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International Marketing – will it be beneficial for your Company?
Over the past 40 years the number of multinational corporations in the world’s fourteen richest countries has gone from 7,000 to 24,000.
While many companies have marketed internationally for years, more and more companies are looking to enter the arena of global competition.
In today’s business world, often companies simply cannot stay domestic and expect to maintain and increase their markets. A company must initially decide if it is beneficial to go international and then define its international marketing policies and objectives to create an effective promotional campaign.
The Decision Whether to Market internationally is a difficult and complex one. A global industry is defined as “an industry in which the strategic positions of competitors in major geographic or national markets are fundamentally affected by their overall global positions”.
Though some U.S. businesses would prefer to eliminate foreign competition through restrictive legislation, a more effective way to compete is to continuously improve products and to contemplate marketing abroad. There are several factors that attract more and more companies into the global marketplace, for instance, global companies that offer superior products for lower prices can threaten a domestic company’s market. This is often a force that attracts companies to enter the global marketplace.
There are several risks that must be contemplated before deciding to market internationally. For example, a company may not adequately understand foreign customer preferences and could potentially fail to offer a “competitively attractive product”. A frequently mentioned example of this type of blunder is when Hallmark cards introduced their greeting cards in France. Hallmark did not take into account that the French dislike syrupy sentiment and prefer to write their own cards. Another example is when Coca-Cola had to remove its two-liter bottles from the market in Spain after learning that few Spaniards owned refrigerators with sections large enough to accommodate the large bottle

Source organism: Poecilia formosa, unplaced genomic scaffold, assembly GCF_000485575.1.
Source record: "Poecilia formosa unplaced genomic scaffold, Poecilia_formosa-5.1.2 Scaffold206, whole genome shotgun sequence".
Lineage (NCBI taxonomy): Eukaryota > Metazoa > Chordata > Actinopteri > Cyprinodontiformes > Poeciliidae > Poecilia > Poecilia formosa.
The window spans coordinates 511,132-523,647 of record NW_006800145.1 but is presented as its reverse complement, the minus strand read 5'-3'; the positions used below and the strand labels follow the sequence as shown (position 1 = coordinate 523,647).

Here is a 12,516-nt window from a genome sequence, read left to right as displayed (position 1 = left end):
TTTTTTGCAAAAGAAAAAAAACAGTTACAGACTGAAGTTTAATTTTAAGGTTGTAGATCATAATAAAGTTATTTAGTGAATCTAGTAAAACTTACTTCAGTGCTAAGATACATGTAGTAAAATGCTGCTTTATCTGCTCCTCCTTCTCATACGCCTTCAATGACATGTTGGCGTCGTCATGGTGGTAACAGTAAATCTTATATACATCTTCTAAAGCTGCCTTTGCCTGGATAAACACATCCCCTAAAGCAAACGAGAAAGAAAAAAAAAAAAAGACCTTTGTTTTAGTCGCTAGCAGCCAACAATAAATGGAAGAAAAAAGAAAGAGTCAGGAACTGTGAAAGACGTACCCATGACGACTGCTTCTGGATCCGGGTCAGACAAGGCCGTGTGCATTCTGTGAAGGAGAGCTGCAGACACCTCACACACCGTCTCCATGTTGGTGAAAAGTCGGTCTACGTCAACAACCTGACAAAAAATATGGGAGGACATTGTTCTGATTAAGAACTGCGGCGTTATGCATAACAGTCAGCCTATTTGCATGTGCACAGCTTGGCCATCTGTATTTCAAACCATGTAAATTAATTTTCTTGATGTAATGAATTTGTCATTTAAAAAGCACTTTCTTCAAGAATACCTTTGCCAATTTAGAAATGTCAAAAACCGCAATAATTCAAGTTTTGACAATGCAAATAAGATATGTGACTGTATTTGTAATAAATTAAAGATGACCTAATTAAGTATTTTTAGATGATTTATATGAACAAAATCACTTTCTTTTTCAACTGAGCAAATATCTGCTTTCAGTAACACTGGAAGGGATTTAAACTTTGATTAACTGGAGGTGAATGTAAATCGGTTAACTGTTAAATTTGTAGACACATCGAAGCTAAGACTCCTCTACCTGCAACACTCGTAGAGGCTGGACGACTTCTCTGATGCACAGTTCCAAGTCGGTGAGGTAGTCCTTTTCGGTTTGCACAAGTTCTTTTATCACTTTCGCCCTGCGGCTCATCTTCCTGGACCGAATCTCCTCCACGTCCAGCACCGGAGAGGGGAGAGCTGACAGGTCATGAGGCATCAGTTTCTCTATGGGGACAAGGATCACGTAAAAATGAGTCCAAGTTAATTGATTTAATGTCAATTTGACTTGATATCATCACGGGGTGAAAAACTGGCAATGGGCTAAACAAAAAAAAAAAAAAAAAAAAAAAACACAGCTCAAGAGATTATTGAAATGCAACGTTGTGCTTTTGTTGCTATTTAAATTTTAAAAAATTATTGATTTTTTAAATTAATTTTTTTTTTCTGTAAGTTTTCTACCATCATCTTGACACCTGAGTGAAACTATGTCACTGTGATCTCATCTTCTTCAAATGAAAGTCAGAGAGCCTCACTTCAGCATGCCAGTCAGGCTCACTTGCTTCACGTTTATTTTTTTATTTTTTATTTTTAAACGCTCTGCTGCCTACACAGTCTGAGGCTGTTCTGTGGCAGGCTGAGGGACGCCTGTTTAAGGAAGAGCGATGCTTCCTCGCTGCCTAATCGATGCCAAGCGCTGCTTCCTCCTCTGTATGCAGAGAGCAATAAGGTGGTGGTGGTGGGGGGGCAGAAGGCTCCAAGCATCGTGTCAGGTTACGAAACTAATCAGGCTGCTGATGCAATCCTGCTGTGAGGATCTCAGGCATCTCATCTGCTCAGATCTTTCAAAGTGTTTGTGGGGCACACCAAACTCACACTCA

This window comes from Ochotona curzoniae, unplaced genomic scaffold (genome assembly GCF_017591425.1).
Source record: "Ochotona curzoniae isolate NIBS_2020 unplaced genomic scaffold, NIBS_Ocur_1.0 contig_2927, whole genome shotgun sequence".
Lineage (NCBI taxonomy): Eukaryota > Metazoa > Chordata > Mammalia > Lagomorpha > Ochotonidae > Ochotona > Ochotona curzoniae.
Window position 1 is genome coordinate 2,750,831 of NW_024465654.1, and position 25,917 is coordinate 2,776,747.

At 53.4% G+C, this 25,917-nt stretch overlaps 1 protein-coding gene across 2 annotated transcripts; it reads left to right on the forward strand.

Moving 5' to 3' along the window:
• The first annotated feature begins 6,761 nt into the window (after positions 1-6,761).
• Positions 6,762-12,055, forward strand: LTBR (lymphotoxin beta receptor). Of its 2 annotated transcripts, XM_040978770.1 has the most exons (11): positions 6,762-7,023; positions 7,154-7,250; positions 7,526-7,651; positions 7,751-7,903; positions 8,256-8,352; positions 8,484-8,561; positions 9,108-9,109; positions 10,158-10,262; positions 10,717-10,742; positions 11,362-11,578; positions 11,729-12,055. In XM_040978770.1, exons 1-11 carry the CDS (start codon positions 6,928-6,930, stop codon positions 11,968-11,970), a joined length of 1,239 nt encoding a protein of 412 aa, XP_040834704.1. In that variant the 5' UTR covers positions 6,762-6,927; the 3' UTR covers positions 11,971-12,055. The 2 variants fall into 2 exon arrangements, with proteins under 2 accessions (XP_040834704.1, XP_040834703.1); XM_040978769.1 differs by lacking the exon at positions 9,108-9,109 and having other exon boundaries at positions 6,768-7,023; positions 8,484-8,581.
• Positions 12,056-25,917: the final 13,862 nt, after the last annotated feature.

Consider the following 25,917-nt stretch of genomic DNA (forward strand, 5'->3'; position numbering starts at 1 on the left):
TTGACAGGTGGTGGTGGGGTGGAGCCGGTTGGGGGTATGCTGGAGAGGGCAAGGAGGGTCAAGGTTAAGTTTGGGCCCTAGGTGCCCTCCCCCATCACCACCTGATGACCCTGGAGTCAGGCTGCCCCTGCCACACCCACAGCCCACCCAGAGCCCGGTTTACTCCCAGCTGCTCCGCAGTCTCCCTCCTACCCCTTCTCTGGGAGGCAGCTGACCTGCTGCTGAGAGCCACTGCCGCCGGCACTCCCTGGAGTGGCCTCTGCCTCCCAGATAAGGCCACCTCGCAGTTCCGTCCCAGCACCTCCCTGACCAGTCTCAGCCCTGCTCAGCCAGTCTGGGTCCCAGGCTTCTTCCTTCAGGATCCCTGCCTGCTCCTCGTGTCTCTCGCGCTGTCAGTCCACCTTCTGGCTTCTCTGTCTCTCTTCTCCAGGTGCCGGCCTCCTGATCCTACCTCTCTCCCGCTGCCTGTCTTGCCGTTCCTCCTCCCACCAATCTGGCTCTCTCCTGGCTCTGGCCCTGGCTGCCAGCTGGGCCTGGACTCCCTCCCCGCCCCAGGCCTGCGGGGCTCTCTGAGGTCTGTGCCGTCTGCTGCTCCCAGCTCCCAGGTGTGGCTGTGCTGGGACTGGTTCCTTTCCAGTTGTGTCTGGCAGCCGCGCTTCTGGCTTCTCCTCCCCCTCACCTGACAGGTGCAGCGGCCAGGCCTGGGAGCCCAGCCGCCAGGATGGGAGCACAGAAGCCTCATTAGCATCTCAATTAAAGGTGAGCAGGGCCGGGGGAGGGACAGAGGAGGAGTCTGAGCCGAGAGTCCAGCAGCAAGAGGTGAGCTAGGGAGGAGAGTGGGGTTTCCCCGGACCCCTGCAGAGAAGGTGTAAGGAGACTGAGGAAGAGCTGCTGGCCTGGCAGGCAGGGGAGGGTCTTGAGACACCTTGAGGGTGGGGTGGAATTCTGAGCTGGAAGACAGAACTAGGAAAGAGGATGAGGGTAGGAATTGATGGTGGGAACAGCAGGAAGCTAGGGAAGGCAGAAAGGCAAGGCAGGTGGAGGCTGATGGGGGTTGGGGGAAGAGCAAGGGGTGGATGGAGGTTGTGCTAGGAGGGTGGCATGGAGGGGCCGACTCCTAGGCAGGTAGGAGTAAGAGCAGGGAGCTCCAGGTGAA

Another risk that companies face when contemplating marketing products internationally is that the company might not adequately comprehend the foreign country’s business or social culture. This can lead to ineffective dealing with foreign nationals, which can hurt product sales. For example, in some Asian cultures it is extremely rude to touch someone on their head. In Arabic countries it is considered unacceptable to point the bottoms of one’s feet at another person. In many Latin American countries, it is proper to cultivate a friendly personal relationship before doing business. Consequently, many companies simply choose to market to neighboring countries because they understand these countries well. Therefore, it is not surprising that the United States’ largest foreign market is Canada and that Swedish companies frequently choose to expand internationally only within Scandinavia.
Despite the many challenges in the international business market, companies selling in global industries can successfully internationalize their operations if they follow a structured marketing approach.
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